The intent of the first experiment is to provide a first comparison of how well regional models represent aggregate characteristics of weather events in a simulation long enough to include many such events, i.e. resolve climate. To this end, the experiment is designed to be relatively simple to perform and diagnose thereby facilitating wide-spread participation and the establishment of a framework for ongoing intercomparison. The experiment will contain the strong climate signals of persistent extreme events, which are expected to simplify the intercomparison by focusing diagnosis on dominant processes during these events.
This intercomparison is being coordinated by the International Institute of Theoretical and Applied Physics (IITAP), which has a goal of promoting the application of forefront scientific tools to practical problems facing scientists in developing countries. The initial experiment focuses on a primarily agricultural region with significant vulnerability to growing season precipitation, a problem common to most developing countries. Accordingly, one emphasis of the intercomparison will be diagnosing the simulation of hydrologic processes. In order to complement related research programs, the initial experiment is also designed to overlap with activities of COMPARE, GEWEX (specifically G-NEG and GCIP) and AMIP.
The first experiment will focus on the central United States, a region of intense cultivation containing a major watershed, the Mississippi River basin. It is a region that has experienced episodes of both extreme drought and extreme flooding within the past 10 years. This region is also the focus of GCIP and planned activities by G-NEG.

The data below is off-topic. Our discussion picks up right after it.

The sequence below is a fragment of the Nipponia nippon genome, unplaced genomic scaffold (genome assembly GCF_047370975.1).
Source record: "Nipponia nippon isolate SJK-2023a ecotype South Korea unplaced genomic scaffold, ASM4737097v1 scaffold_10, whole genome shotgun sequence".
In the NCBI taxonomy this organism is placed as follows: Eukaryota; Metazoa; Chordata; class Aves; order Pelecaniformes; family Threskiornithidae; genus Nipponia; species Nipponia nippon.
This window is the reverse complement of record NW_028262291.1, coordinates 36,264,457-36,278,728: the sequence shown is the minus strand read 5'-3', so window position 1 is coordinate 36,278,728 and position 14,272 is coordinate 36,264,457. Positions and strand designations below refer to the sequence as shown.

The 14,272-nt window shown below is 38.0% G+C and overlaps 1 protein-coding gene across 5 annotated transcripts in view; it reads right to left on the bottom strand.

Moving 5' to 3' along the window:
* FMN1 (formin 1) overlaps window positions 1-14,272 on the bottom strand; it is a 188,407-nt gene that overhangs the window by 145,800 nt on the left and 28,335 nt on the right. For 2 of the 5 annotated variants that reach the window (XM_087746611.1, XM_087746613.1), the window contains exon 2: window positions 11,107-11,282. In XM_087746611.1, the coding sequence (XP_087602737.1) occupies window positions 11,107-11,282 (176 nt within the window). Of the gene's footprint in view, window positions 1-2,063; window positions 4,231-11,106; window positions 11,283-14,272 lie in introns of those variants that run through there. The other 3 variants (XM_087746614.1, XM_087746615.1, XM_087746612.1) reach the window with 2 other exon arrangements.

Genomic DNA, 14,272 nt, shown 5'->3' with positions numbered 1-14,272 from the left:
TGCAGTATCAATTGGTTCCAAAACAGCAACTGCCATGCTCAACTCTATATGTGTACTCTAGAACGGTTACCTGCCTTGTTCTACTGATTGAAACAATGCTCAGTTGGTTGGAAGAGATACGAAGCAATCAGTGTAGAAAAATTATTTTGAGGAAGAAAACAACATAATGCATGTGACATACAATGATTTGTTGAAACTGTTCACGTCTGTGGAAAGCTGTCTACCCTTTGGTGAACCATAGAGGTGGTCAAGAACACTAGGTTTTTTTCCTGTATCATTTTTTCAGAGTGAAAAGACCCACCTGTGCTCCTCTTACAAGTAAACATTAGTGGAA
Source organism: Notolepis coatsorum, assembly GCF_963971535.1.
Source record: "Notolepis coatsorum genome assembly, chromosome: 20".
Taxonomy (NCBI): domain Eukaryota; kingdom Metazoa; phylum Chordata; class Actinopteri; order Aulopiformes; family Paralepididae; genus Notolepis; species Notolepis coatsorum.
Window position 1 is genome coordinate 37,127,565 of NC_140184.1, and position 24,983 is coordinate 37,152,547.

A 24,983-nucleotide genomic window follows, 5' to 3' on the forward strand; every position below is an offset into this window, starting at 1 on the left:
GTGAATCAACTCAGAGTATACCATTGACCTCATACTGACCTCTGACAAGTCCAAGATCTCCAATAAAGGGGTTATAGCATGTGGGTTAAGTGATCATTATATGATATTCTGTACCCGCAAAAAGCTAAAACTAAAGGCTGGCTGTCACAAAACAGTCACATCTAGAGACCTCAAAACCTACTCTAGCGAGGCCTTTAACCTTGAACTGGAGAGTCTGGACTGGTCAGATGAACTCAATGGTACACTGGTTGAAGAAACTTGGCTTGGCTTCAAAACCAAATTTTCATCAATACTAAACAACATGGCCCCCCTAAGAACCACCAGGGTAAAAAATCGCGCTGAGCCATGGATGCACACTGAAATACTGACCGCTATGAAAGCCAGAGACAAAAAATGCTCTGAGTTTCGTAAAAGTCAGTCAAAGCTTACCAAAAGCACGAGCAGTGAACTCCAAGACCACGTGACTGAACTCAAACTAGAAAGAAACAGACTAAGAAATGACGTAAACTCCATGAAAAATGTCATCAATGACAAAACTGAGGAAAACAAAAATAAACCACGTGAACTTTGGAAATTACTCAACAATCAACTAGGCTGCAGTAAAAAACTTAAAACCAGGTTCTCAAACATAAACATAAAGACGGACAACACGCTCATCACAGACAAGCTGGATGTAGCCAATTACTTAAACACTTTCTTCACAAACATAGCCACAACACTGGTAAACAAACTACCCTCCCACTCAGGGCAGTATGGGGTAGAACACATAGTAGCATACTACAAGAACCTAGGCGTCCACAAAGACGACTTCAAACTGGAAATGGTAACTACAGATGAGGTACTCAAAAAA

The first experiment will contain two periods: the summer of 1988 drought (Expt. 1a) and the summer of 1993 flooding (Expt. 1b). Experiment 1a emphasizes thermal processes, whereas Experiment 1b emphasizes processes of the water cycle. Initial simulation and diagnosis will focus on the summer of 1988, but the coupled diagnosis of opposite extremes will constitute a more complete analysis of the systematic behavior of participating models. Simulations will be initialized using gridded analyses for 15 May 1988 and 1 June 1993 and will last 60 days. The starting dates represent times by which persistent circulation features for each summer had become established.
The simulation domain will consist of two parts: a forced outer frame and a "free" inner domain. Diagnostics will be computed for the inner domain. The standard inner domain will be given by a 51 (N-S) x 101 (E-W) lat-lon grid with 1/2 degree resolution, with the central point located in the middle of the U.S. (lat. grid #26, lon. grid #51) = (37.5 N, 100 W) (Fig. 1).
The PIRCS support staff has designed a nearly equivalent inner domain for models using:
Precise structure of the inner and outer domains may vary between models depending on their numerical procedures. It is expected that participants in the intercomparison will use the lateral boundary conditions given in the outer frame as appropriate for their model and that no model will include explicit external forcing within the domain covered by the standard "free" grid.
In the vertical direction, each model will use its own coordinate, grid and resolution: there is no standard vertical grid.